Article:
...

Tagthinking

Karl Barth to his critics

Wesley Hill posted this recently. It’s a brilliant letter, and below I am going to put in bold the most important passages — and the ones that are most relevant to an age of social-media boundary-policing.

Dear Dr. Bromiley,

Please excuse me and please try to understand that I cannot and will not answer the questions these people put.

To do so in the time requested would in any case be impossible for me. The claims of work in my last semester as an academic teacher (preparation of lectures and seminars, doctoral dissertations, etc.) are too great. But even if I had the time and strength I would not enter into a discussion of the questions proposed.

Such a discussion would have to rest on the primary presupposition that those who ask the questions have read, learned, and pondered the many things I have already said and written about these matters. They have obviously not done this, but have ignored the many hundreds of pages in the Church Dogmatics where they might at least have found out—not necessarily under the headings of history, universalism, etc. —where I really stand and do not stand. From that point they could have gone on to pose further questions.

I sincerely respect the seriousness with which a man like [G.C.] Berkouwer studies me and then makes his criticisms. I can then answer him in detail. But I cannot respect the questions of these people from Christianity Today, for they do not focus on the reasons for my statements but on certain foolishly drawn deductions from them. Their questions are thus superficial.

The decisive point, however, is this. The second presupposition of a fruitful discussion between them and me would have to be that we are able to talk on a common plane. But these people have already had their so-called orthodoxy for a long time. They are closed to anything else, they will cling to it at all costs, and they can adopt toward me only the role of prosecuting attorneys, trying to establish whether what I represent agrees or disagrees with their orthodoxy, in which I for my part have no interest! None of their questions leaves me with the impression that they want to seek with me the truth that is greater than us all. They take the stance of those who happily possess it already and who hope to enhance their happiness by succeeding in proving to themselves and the world that I do not share this happiness. Indeed they have long since decided and publicly proclaimed that I am a heretic, possibly (van Til) the worst heretic of all time. So be it! But they should not expect me to take the trouble to give them the satisfaction of offering explanations which they will simply use to confirm the judgment they have already passed on me.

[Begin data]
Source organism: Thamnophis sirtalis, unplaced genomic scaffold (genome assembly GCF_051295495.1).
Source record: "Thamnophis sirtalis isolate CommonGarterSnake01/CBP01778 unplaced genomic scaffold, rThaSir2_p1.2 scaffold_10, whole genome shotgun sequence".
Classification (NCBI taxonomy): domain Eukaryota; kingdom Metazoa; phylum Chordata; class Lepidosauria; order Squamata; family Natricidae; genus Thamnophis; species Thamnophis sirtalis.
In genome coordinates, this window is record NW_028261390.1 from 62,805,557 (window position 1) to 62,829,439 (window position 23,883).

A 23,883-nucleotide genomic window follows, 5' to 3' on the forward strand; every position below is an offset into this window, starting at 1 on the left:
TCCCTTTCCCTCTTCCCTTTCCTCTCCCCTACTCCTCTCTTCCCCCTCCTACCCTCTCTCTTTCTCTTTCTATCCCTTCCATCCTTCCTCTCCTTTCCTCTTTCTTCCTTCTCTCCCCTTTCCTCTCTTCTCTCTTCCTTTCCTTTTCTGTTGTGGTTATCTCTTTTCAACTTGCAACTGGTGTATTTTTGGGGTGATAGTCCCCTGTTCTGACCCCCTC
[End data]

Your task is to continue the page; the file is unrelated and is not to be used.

Dear Dr. Bromiley, you will no doubt remember what I said in the preface to Church Dogmatics IV/2 in the words of an eighteenth-century poem on those who eat up men. The continuation of the poem is as follows: “… for there is no true love where one man eats another.” These fundamentalists want to eat me up. They have not yet come to a “better mind and attitude” as I once hoped. I can thus give them neither an angry nor a gentle answer but instead no answer at all.

With friendly greetings,

Yours,

KARL BARTH

P.S. I ask you to convey what I have said in a suitable manner to the people at Christianity Today

It seems to me that far, far too many disputes among Christians — especially (God help us) on social media — resemble the approach American fundamentalists and conservative evangelicals took to Barth. What seem to be questions are usually veiled accusations (though often enough the accusations are explicit); the questioners have not worked to discover what the person they suspect really thinks; they (therefore) neglect actual quotation in favor of tendentious and inaccurate summaries in the form of what I call “in-other-wordsing”; and they show no signs of “seeking the truth that is greater than us all,” but rather seem merely to want to declare other people wrong in the name of doctrinal boundary-policing. There is no way to have a conversation under such terms, and no one should even try.

addressing biases

Nick Phillips:

Intellectual diversity addresses a fundamental problem in human cognition: we seek out information that confirms the views we already have. As Jonathan Haidt has argued, this instinct is well-adapted to creating intra-group solidarity, which is useful when competing for power with other groups. But if the goal is to seek the truth, it’s poison. If everyone in your group shares the same biases, that group will block new information that doesn’t conform to those biases. Since no one is right 100 percent of the time, this dynamic guarantees that falsehoods will persist.